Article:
PACCAR's market share and sales are doing well, considering the market environment. Image source: PACCAR.
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PACCAR announced first-quarter financial results on April 26, reporting a surprise loss, because of a $942.6 million one-time charge related to a European Commission investigation of the company, along with its peer truck manufacturers.
But excluding that charge from the results, PACCAR turned in a very solid quarter, growing its market share both in North America and Europe, maintaining solid margins even with unit sales down from last year, while also making progress in its efforts to sell more of its own engines, versus engines made by suppliers includingCummins
Let's take a closer look at the results, as well as what management had to say on the earnings call.
Revenue and net income metrics in thousands. Source: PACCAR.
What happened in the quarterWhile the significant one-time charge to deal with likely fines from the European Commission investigation drove the quarterly GAAP loss, the company's operating results were relatively solid:
- Truck deliveries fell 24% in North America, and sales market share of 26% to date is slightly down from 27.4% in 2015, but net order share (which includes trucks ordered but not yet delivered) was 37% in the first quarter.
- Class 8 truck sales in U.S./Canada are expected to be 220,000 to 250,000 this year, well off last year's levels, but on track to be third highest in a decade.
- In Europe, truck sales are up 30% so far in 2016, and DAF -- PACCAR's European nameplate -- has commanded 16.6% of the heavy-duty market, highest ever for the company.
- European heavy-duty truck sales are expected to be 260,000 to 290,000, well up from 2015 and one of the best years in over a decade there.
- Parts and accessory sales fell slightly in the quarter, while margins remained steady. Management expects low-single-digit growth in this segment in 2016.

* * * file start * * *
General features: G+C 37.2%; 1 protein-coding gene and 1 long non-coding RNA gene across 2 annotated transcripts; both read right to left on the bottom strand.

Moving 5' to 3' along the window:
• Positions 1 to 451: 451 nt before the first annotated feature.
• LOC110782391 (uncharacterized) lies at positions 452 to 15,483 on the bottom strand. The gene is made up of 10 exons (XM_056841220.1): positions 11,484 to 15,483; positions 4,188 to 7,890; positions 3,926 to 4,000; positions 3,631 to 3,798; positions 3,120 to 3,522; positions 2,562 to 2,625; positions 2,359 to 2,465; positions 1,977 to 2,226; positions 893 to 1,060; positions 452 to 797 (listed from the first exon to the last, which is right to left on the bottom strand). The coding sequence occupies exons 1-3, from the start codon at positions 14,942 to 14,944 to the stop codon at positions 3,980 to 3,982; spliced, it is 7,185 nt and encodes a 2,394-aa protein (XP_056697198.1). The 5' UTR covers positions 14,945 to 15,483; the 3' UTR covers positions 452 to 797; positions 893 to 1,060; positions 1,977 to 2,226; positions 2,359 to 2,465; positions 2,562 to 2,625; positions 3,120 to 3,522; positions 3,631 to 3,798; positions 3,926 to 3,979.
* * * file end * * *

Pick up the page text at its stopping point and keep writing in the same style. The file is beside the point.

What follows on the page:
- PACCAR engine penetration continues to increase, moving to 46% of sales, up from 40% in 2015. The company says the near-term goal is 50%.
- This mix change is largely coming at the expense of Cummins, which has been a primary engine supplier for PACCAR in North America for many years. Cummins has already seen its on-road engine sales fall (including a 20% drop in heavy-duty truck revenue) over the past year because of a number of factors. But at the same time, PACCAR benefits from higher margins when it sells its own engine with a truck.
- Operating cash flow increased to $796 million, up from $476 million in the year-ago quarter.
- The balance sheet stayed largely unchanged from one year ago, though the non-cash adjustment probably means a big cash expense at some point in 2016.
What management saidCEO Ron Armstrong, on key economic metrics that indicate strong demand for new trucks in North America, if below 2015's huge sales figures:
Armstrong on Europe:
Looking aheadThis year isn't likely to approach 2015's record revenue levels, driven by a huge year for truck sales in North America. Furthermore, it looks inevitable that PACCAR is going to have to write a pretty sizable check this year over the European Commission's investigation into price-fixing. And it's not out of the realm of possibility that the company's "special" dividend it usually announces and pays at year-end could be affected, though its regular dividend of $0.24 per share this quarter was declared again and is almost definitely safe.
But at the same time, the company continues to drive its market share higher in both U.S./Canada and in Europe, as well as delivering solid margins and profitability through improved operating efficiency and increased sales of its own engines.
Put it all together, and don't count on a record-breaking year. But if Q1 was any indication, 2016 should be another solid year for PACCAR and its shareholders.
The article PACCAR Inc. Reports Big Loss in Q1: Key Earnings Takeaways originally appeared on Fool.com.
Jason Hall has no position in any stocks mentioned. The Motley Fool owns shares of and recommends Cummins and Paccar. Try any of our Foolish newsletter services free for 30 days. We Fools may not all hold the same opinions, but we all believe that considering a diverse range of insights makes us better investors. The Motley Fool has a disclosure policy.
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